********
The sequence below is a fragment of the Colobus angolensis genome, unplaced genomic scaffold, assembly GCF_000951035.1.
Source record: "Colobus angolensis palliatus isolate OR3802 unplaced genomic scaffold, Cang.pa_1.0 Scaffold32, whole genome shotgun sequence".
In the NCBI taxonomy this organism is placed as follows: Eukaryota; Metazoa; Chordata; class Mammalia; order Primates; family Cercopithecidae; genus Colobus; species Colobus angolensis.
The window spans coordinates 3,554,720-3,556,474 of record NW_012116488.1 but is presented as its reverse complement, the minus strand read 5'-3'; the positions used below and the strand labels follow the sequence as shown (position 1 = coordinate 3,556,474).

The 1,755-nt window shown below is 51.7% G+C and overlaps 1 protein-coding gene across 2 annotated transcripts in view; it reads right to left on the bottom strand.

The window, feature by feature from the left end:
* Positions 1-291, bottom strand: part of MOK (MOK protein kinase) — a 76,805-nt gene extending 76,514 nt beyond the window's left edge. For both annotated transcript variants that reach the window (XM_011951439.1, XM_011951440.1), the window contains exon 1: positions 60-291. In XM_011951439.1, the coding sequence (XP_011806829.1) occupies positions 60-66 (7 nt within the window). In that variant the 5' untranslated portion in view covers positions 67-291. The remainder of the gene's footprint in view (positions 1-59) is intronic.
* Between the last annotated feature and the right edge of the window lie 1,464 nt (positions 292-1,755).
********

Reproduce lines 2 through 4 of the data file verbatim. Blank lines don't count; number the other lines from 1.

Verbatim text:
Source record: "Colobus angolensis palliatus isolate OR3802 unplaced genomic scaffold, Cang.pa_1.0 Scaffold32, whole genome shotgun sequence".
In the NCBI taxonomy this organism is placed as follows: Eukaryota; Metazoa; Chordata; class Mammalia; order Primates; family Cercopithecidae; genus Colobus; species Colobus angolensis.
The window spans coordinates 3,554,720-3,556,474 of record NW_012116488.1 but is presented as its reverse complement, the minus strand read 5'-3'; the positions used below and the strand labels follow the sequence as shown (position 1 = coordinate 3,556,474).